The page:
How Halo helped create Destiny

Destiny is hitting stores late tonight, marking Bungie's first new franchise in more than a decade. By paying close attention to Bungie's output in the waning days of its Halo development, we can see the seeds of Destiny starting to blossom.

4

Destiny is hitting stores late tonight, marking Bungie's first new franchise in more than a decade. The developer has been eager to stretch out and explore new settings and characters, but like any creative endeavor, it didn't happen overnight. In fact, by paying close attention to Bungie's output in the waning days of its Halo development, we can see the seeds of Destiny starting to blossom.

Though various parts of the Halo franchise have taken place on or near earth, Halo: ODST was the first game to be set entirely on-planet. This is a significant detail, as Bungie has stated that it wants Destiny to feel more at home in our solar system. Even the New Mombassa in ODST was abstracted by the presence of futuristic technology, and it didn't very much resemble the actual modern-day Kenyan city at all. 

Destiny aims to change that, albeit slightly. Set in a single city with a moon-like presence hovering overhead, this one is also abstracted by futurism. However, many missions have taken place in the wreckage of established areas like Chicago, Mumbai, and parts of Russia and Europe. More than just set amid familiar locales, though, the raids and missions take place on surrounding planets like Venus and Mars. All of this attempts to accomplish the goal that Bungie only had moderate success at before: grounding the story in familiar areas to make it feel more personal.

Halo: Reach is an even closer analog. In it, players create their own Spartan, choosing a gender and customizing armor types. This was a cosmetic touch, but is very similar in most respects to the character creation in Destiny. Bungie's latest has more options, naturally, because as an MMO-hybrid it's more important to make the characters extremely distinct. We now have three races to choose from, rather than just one, and plenty of options between them. 

More significantly, Reach introduced Armor Abilities. These were preset in the single-player game, with their utility defined by the story and scattered as drops around levels similar to weapons. Those abilities, though, were extremely similar to the kinds of differentiated class abilities coming in Destiny. From Titan-like abilities like Armor Lock and Dropshield to more mobile Hunter-like abilities like Jet Pack and Evade, Reach was the beginning of Bungie attempting to balance disparate abilities.

Even more comparable was the addition of Loadouts. These combinations of weapons, Armor Abilities, and Grenade types let players set their own playstyle. These were limited to multiplayer in Reach, but again accented the notion of differentiated characters to suite different play styles. Depending on your loadout, you might have even been playing a character similar to one in Destiny.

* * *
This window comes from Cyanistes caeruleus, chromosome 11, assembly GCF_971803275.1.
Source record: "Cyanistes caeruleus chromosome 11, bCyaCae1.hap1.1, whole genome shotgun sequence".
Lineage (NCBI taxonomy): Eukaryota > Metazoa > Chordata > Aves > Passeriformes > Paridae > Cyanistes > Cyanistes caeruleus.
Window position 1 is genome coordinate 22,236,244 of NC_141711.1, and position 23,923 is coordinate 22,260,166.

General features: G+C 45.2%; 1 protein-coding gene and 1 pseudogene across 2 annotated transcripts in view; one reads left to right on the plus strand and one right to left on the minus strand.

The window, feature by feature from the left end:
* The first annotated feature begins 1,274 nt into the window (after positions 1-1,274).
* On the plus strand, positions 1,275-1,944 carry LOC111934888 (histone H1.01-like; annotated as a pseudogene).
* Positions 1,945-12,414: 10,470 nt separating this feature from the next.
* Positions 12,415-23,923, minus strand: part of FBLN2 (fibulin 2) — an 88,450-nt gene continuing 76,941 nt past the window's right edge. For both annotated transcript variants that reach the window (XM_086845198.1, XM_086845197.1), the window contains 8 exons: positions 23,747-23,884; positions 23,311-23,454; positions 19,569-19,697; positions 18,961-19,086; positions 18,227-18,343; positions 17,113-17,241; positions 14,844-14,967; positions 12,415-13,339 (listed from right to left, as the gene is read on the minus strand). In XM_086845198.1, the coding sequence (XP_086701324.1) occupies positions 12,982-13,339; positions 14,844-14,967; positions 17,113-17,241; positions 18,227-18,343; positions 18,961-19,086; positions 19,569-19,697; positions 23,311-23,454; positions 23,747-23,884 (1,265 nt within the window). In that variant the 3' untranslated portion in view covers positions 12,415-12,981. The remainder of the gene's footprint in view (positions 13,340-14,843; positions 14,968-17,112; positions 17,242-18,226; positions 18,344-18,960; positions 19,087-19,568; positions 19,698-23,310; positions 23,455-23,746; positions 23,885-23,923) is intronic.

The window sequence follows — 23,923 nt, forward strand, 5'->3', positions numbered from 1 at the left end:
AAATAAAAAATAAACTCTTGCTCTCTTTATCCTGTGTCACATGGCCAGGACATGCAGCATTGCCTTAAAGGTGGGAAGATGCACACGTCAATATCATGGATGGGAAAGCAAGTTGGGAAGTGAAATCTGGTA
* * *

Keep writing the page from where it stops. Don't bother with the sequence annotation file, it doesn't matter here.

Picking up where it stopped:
Finally, Halo: Reach was the first Bungie game to merge single-player and multiplayer progression. Though certain divides still existed, like the Loadouts and story-based Armor Abilities described above, Rank progression was kept constant across all modes. This attempt to blur the line between single- and multiplayer modes is continuing into the current generation, and seems likely to become commonplace. Halo: Reach wasn't the first to attempt such a thing, but it shows Bungie was starting to dip its toe into the inevitable future even then.

Destiny's launch is mere hours away now, and we'll get to see Bungie's next step for ourselves. In the meantime, though, it's worth remembering the stepping stone that got us here, and how Bungie started to test the waters for what would become Destiny years ago.

Editor-In-Chief
From The Chatty
  • reply
    September 8, 2014 2:00 PM

    Steve Watts posted a new article, How Halo helped create Destiny.

    Destiny is hitting stores late tonight, marking Bungie's first new franchise in more than a decade. By paying close attention to Bungie's output in the waning days of its Halo development, we can see the seeds of Destiny starting to blossom.

    • reply
      September 8, 2014 2:08 PM

      Interested to see if they do one of their deep-dive podcasts into networking and tuning controls. Destiny feels quite different than Halo to me, so I'd like to hear about what they changed and why.

    • reply
      September 8, 2014 4:31 PM

      Has Bungie ever made a game that completely cut away from their past works? Halo has a bunch of things from Marathon (particularly the "magnifying glass" logo and the overshield, but also arguably the low gravity).

      • reply
        September 8, 2014 4:34 PM

        Oni?

        • reply
          September 8, 2014 4:43 PM

          I don't really count Oni, since it's an odd duck. Oni was developed by Bungie West, whose employees disbanded or moved to Redmond shortly after Oni's release.

      • reply
        September 8, 2014 4:35 PM

        Oni perhaps, haven`t played it.

      • reply
        September 8, 2014 5:34 PM

        Myth

    • reply
      September 8, 2014 5:23 PM

      Oni was awesome. Anyone know of a hack to play Oni on win7?

    • reply
      September 9, 2014 8:38 AM

      I believe Marathon and Halo were to supposed to be loosely based in the same universe. I think that changed a bit after Microsoft buying the rights to Halo. I wouldn't be at all surprised if Bungie intended all their FPS games to have a shared or coherent universe.

Hello, Meet Lola